So what do y'all think? I would love to hear from Elsa fans why she is so popular. I hope I didn't sound like I was hating on Elsa. I like her. I just don't understand why people find her so spectacular. Thanks for reading!


  1. I believe I've been more of a Elsa fan, but I absolutely adore Anna for who she is! =) (you didn't sound like you hated Elsa at all!!)

    TW Wright

  2. I have always liked Anna better (but I think I identify more with Elsa, as she like cold weather and snow, and seems to be less outgoing in social situations).

  3. I agree 100%! Those are some really good points about Anna. (I especially liked your comments about feminists!) I love Elsa too, I guess because I feel like she is an easily understandable picture of someone who shuts people out and hurts them, even though they love them - all because of fear. I feel like her fear, insecurity, and unwillingness to let people in is relatable, and I think that seeing it from the perspective in the movie helps people to see what that looks like from the outside and that it is ok to let people in. I think that she is an encouragement to people who struggle with those things. One of my favorite parts of the movie is at the end when Elsa is creating the ice rink for the townspeople - just before she asks "Are you ready?" She has this expression of awe and amazement on her face, like she can't believe that the people love and accept her for who she really is, after all these years of thinking they wouldn't. You can see the freedom and joy on her face from opening up her heart and letting in love. I guess I just love the picture that Elsa and her struggles are. <3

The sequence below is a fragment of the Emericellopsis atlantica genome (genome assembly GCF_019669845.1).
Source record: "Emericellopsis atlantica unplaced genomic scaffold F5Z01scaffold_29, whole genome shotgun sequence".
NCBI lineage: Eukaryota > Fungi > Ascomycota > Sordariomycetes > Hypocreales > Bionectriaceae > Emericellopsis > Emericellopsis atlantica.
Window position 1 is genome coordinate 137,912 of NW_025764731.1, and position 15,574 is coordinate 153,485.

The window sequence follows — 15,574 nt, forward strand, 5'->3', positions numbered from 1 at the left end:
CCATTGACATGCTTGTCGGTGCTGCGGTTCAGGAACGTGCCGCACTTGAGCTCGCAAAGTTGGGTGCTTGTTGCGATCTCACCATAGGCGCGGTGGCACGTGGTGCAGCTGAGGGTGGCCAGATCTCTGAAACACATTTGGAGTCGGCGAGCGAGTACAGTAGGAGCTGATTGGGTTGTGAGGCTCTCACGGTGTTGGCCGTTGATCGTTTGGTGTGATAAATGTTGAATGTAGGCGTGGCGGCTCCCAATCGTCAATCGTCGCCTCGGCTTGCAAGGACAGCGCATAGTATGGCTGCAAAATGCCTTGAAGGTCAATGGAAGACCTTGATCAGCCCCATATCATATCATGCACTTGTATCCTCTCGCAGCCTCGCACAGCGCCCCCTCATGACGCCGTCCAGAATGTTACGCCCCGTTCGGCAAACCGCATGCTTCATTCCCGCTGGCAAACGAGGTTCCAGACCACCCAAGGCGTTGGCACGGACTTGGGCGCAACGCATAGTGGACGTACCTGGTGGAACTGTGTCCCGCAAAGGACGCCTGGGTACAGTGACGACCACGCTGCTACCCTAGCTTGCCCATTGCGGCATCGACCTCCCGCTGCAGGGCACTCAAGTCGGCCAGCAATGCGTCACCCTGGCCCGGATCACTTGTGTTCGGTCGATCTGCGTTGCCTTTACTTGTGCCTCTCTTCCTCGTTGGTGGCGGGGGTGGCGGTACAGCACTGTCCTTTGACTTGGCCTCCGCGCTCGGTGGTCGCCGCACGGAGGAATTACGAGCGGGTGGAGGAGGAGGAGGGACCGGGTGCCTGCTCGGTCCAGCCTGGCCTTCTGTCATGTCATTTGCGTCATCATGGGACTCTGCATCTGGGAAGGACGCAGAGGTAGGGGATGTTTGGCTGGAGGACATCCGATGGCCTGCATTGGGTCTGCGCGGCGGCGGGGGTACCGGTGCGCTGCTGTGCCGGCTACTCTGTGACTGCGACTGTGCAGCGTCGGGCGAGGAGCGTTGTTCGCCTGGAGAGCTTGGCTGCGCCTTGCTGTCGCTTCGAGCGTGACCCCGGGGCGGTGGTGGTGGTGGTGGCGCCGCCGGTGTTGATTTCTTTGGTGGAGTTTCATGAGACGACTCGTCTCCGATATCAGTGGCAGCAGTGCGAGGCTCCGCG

4. This is the best review about Anna that I have ever seen! Thank you so much for putting this into the world!!!

  5. This post cracks me up because I have finally found someone who puts as much thought into analyzing movie characters as I do. I find Anna adorable, though I love Elsa too. The whole idea of being "dependent upon someone" is really a sign of immaturity, after all, a strong person recognizes when they need help and they seek it out, they don't muddle their way through it. Fun post.

  6. My feelings EXACTLY. Wonderful wonderful job, Kaycee!! :)

    (Incidentally, I linked to this on my post here: So enjoyed it!

  7. I found this post through Heidi's link (above. ;)) and I LOVED it. I really appreciated your in-depth defense of Anna. I always liked her, but you pointed out some things I never even noticed before. Now I like her even better!
    And I too understand how you feel....I really wish I could be more confident and outgoing like Anna-or your sister!- is. :)

  8. I also like Anna way more than Elsa. I identify with her. She's like me. Idealistic and courageous. I love her so much that I treat her to be the main character in this story. I think Elsa is more of a villain until the end. I love how the story is crafted and its unique twists and turns.